Where are the hashtags for the Pakistan hospital attack? Lack of response to bombing criticised on Twitter

'There are many wounded, so the death toll could rise' official says

Samuel Osborne@SamuelOsborne93
Tuesday 09 August 2016 07:15
Where are the hashtags for the Pakistan hospital attack?

A suicide attack on a hospital in Quetta, which killed at least 70 people and wounded more than 100, has renewed the debate over how the West mourns certain tragedies.

The bomber struck on Monday as a crowd of mourners, mostly lawyers and journalists, gathered to accompany the body of Bilal Anwar Kasi, a prominent lawyer who was shot and killed earlier on Monday.

At least 70 people were killed and more than 112 wounded, Abdul Rehman Miankhel, a senior official at the government-run Civil Hospital, where the explosion occurred, told reporters.

"There are many wounded, so the death toll could rise," Rehmat Saleh Baloch, the provincial health minister, said.

Both Isis and a faction of the Pakistani Taliban have claimed responsibility for the attack.


After the bombing many people took to social media to lament the amount of attention the attack received.

Some asked why the world wasn't showing solidarity with Pakistan, as it has with other countries that have recently suffered terror attacks.

Others expressed their solidarity by posting on Twitter using the #PrayForPakistan hashtag.

The Pakistani bar association has called for lawyers to boycott courts in an unusual strike against the attack.

Schools and markets were closed in Quetta, also in protest over the attack

In Islamabad, lawyers lined up outside the Supreme Court under tight security to offer funeral prayers for those killed in Quetta, the capital of Baluchistan province.

Pakistani security officials and lawyers gather around the bodies of victims killed in a bomb explosion at a government hospital premises in Quetta on 8 August, 2016.

Isis' Amaq news agency reported the terror group was behind the atrocity. If true, it would mark an alarming development for Pakistan, which has been long plagued by mostly locally-based Islamist militant violence.

"A martyr from the Islamic State detonated his explosive belt at a gathering of justice ministry employees and Pakistani policemen in the city of Quetta," Amaq said in a statement.


Jamaat-ur-Ahrar, a faction of the Pakistani Taliban, earlier said it had carried out the attack. The movement at one time swore fealty to Isis' Middle East leadership, but later switched back to the Taliban.

"The Tehreek-e-Taliban Pakistan Jamaat-ur-Ahrar (TTP-JA) takes responsibility for this attack, and pledges to continue carrying out such attacks," spokesman Ehsanullah Ehsan said in a statement.

Jamaat-ur-Ahrar was added to the US' list of global terrorists last week, triggering sanctions against the group.

It remains unclear what ties Jamaat-ur-Ahrar retains to Isis, whose leadership is a rival to both the Taliban and al-Qaeda over claims to represent the true Islamic Caliphate.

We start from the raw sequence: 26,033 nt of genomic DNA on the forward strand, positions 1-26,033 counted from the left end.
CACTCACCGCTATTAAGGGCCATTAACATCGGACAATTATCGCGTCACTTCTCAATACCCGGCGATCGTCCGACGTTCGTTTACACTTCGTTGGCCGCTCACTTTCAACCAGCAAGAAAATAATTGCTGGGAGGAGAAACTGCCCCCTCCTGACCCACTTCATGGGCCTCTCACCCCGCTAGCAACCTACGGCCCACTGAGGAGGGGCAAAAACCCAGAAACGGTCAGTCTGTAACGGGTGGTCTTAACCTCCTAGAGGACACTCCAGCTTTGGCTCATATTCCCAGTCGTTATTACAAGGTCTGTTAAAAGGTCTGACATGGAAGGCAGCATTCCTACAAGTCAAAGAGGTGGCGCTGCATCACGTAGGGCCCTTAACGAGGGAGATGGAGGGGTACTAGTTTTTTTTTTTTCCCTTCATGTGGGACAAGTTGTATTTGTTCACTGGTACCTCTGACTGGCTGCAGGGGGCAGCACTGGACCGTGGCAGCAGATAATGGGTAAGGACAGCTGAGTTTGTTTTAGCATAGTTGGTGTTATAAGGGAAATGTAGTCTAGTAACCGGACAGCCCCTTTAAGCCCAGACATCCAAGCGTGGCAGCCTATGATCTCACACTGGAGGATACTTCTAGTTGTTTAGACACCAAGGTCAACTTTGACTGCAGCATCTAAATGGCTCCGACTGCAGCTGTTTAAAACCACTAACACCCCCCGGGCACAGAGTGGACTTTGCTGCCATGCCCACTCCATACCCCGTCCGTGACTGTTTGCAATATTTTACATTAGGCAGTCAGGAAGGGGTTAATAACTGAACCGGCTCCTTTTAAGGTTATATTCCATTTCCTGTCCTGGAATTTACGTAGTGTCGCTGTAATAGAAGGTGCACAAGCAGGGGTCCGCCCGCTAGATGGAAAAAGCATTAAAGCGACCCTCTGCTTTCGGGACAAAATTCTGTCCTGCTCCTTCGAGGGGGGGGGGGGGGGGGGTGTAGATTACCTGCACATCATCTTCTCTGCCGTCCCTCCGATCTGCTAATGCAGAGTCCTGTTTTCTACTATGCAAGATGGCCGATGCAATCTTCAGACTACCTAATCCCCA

Isis' claim to have carried out the attack may have been opportunistic. The group has garnered some affiliate support in Pakistan, but so far it has not had any visible presence in the country.

Residents light candles to honour victims of the blast in Quetta during a candellight vigil in Peshawar, Pakistan, 8 August, 2016

In September 2014, Jamaat-ur-Ahrar rejected the Pakistani Taliban during a leadership struggle and swore allegiance to Isis.

By March 2015, however, the group was again swearing loyalty to the main Pakistani Taliban umbrella leadership. The reason for its return to the fold remains murky, but Jamaat-ur-Ahrar also never specifically disavowed Isis either.

The motive behind the attack was unclear, but several lawyers have been targeted during a recent spate of killings in Quetta, the provincial capital of Baluchistan, which has a history of militant and separatist violence.

The latest victim, Bilal Anwar Kasi, was shot and killed while on his way to the city's main court complex, senior police official Nadeem Shah told Reuters. He was the president of Baluchistan Bar Association.

The subsequent suicide attack appeared to target his mourners, said Anwar ul Haq Kakar, a spokesman for the Baluchistan government.

"It seems it was a pre-planned attack," he said.

Ali Zafar, president of the Supreme Court Bar Association of Pakistan, told reporters in the eastern city of Lahore: "We [lawyers] have been targeted because we always raise our voice for people's rights and for democracy ... Lawyers will not just protest this attack but also prepare a long-term plan of action."

Monday's attack was the deadliest in Pakistan since an Easter Day bombing ripped through a Lahore park, killing at least 72 people. Jamaat-ur-Ahrar also claimed responsibility for the bombing.

Additional reporting by Reuters and Associated Press

Join our new commenting forum

Join thought-provoking conversations, follow other Independent readers and see their replies

View comments